A Blade So Black by "A Blade So Black isthe fantasy book I've been waiting for my whole life." --Angie Thomas, #1New York Times-bestselling author ofThe Hate U Give For fans of Marissa Meyer, L.L. McKinney'sA Blade So Blackdelivers an irresistible urban fantasy retelling ofAlice in Wonderland... but it's not the Wonderland you remember. The first time the Nightmares came, it nearly cost Alice her life. Now she's trained to battle monstrous creatures in the dark dream realm known as Wonderland with magic weapons and hardcore fighting skills. Yet even warriors have a curfew. Life in real-world Atlanta isn't always so simple, as Alice juggles an overprotective mom, a high-maintenance best friend, and a slipping GPA. Keeping the Nightmares at bay is turning into a full-time job. But when Alice's handsome and mysterious mentor is poisoned, she has to find the antidote by venturing deeper into Wonderland than she's ever gone before. And she'll need to use everything she's learned in both worlds to keep from losing her head... literally. Debut author L.L. McKinney delivers an action-packed twist on an old classic, full of romance and otherworldly intrigue. And don't miss the thrilling sequel,A Dream So Dark! An Imprint Book "Mixingelements ofAlice in WonderlandandBuffy the Vampire Slayer... Delectable." --Entertainment Weekly
Publication Date: 2018-09-25
Punching the Air by Instant New York Times bestseller! From award-winning author Ibi Zoboi and prison reform activist Yusef Salaam of the Exonerated Five comes a powerful YA novel in verse about a boy who is wrongfully incarcerated. Perfect for fans of Jason Reynolds, Walter Dean Myers, and Elizabeth Acevedo. The story that I thought was my life didn't start on the day I was born Amal Shahid has always been an artist and a poet. But even in a diverse art school, he's seen as disruptive and unmotivated by a biased system. Then one fateful night, an altercation in a gentrifying neighborhood escalates into tragedy. "Boys just being boys" turns out to be true only when those boys are white. The story that I think will be my life starts today Suddenly, at just sixteen years old, Amal's bright future is upended: he is convicted of a crime he didn't commit and sent to prison. Despair and rage almost sink him until he turns to the refuge of his words, his art. This never should have been his story. But can he change it? With spellbinding lyricism, award-winning author Ibi Zoboi and prison reform activist Yusef Salaam tell a moving and deeply profound story about how one boy is able to maintain his humanity and fight for the truth, in a system designed to strip him of both.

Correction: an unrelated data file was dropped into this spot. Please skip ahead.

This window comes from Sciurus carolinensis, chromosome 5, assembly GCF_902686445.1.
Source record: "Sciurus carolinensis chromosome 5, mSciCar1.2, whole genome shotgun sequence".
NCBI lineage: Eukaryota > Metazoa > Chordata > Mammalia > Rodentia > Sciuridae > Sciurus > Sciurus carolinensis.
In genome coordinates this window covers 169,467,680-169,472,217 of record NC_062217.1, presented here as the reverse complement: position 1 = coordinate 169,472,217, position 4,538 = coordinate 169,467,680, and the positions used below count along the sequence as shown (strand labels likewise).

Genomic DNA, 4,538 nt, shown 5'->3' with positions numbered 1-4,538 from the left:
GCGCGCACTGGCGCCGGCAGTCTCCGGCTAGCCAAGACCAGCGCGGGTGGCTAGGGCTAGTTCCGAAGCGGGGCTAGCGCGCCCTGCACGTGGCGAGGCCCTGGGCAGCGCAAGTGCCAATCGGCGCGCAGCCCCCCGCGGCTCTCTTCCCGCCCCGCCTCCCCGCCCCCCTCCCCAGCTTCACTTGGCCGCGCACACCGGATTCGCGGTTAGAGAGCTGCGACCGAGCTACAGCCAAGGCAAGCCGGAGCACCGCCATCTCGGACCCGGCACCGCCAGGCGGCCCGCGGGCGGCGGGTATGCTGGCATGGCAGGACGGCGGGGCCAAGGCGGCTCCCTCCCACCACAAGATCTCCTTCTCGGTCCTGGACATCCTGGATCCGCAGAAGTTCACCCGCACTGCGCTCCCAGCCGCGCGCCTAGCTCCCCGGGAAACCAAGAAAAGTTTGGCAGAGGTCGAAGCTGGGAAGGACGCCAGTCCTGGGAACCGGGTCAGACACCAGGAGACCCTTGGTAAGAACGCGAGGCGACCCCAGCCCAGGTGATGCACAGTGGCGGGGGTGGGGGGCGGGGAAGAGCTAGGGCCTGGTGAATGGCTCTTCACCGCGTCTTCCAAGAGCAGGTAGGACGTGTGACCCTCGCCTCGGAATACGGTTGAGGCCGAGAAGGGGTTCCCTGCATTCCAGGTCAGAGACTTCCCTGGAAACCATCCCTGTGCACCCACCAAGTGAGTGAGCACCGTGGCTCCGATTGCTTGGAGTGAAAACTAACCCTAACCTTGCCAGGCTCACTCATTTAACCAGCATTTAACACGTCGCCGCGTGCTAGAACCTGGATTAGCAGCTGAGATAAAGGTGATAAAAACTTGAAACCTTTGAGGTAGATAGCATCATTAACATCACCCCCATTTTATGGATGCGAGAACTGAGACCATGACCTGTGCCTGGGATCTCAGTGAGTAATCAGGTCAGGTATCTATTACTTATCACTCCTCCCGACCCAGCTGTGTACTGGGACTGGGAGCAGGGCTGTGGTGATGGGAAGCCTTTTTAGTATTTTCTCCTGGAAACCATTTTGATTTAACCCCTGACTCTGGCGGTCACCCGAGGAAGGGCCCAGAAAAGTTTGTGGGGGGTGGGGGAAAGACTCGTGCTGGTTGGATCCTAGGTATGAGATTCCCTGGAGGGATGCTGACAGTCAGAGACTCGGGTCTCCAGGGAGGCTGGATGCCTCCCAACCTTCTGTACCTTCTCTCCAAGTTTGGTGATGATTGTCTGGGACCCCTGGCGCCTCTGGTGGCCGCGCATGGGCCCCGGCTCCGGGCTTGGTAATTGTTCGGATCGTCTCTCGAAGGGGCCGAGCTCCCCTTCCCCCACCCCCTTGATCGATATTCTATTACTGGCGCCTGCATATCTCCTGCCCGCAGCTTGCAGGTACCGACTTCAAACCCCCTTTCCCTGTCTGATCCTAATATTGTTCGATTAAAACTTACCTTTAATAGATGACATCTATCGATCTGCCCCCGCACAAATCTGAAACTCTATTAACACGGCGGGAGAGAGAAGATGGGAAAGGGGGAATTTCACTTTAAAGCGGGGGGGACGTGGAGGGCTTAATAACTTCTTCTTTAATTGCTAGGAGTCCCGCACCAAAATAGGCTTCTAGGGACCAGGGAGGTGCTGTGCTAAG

Publication Date: 2020-09-01
This Is My America by "Incredible and searing." --Nic Stone, #1 New York Times bestselling author of Dear Martin The Hate U Give meets Just Mercy in this unflinching yet uplifting first novel that explores the racist injustices in the American justice system. Every week, seventeen-year-old Tracy Beaumont writes letters to Innocence X, asking the organization to help her father, an innocent Black man on death row. After seven years, Tracy is running out of time--her dad has only 267 days left. Then the unthinkable happens. The police arrive in the night, and Tracy's older brother, Jamal, goes from being a bright, promising track star to a "thug" on the run, accused of killing a white girl. Determined to save her brother, Tracy investigates what really happened between Jamal and Angela down at the Pike. But will Tracy and her family survive the uncovering of the skeletons of their Texas town's racist history that still haunt the present? Fans of Nic Stone, Tiffany D. Jackson, and Jason Reynolds won't want to miss this provocative and gripping debut.
Publication Date: 2020-07-28
A Song of Wraiths and Ruin by An instant New York Times bestseller! The first in a gripping fantasy duology inspired by West African folklore in which a grieving crown princess and a desperate refugee find themselves on a collision course to murder each other despite their growing attraction--from debut author Roseanne A. Brown. This New York Times bestseller is perfect for fans of Tomi Adeyemi, Renée Ahdieh, and Sabaa Tahir. For Malik, the Solstasia festival is a chance to escape his war-stricken home and start a new life with his sisters in the prosperous desert city of Ziran. But when a vengeful spirit abducts his younger sister, Nadia, as payment to enter the city, Malik strikes a fatal deal--kill Karina, Crown Princess of Ziran, for Nadia's freedom. But Karina has deadly aspirations of her own. Her mother, the Sultana, has been assassinated; her court threatens mutiny; and Solstasia looms like a knife over her neck. Grief-stricken, Karina decides to resurrect her mother through ancient magic . . . requiring the beating heart of a king. And she knows just how to obtain one: by offering her hand in marriage to the victor of the Solstasia competition. When Malik rigs his way into the contest, they are set on a heart-pounding course to destroy each other. But as attraction flares between them and ancient evils stir, will they be able to see their tasks to the death? "Magic creates a centuries-long divide between peoples in this stunning debut novel inspired by North African and West African folklore. An action-packed tale of injustice, magic, and romance, this novel immerses readers in a thrilling world and narrative reminiscent of Children of Blood and Bone." (Publishers Weekly, "An Anti-Racist Children's and YA Reading List")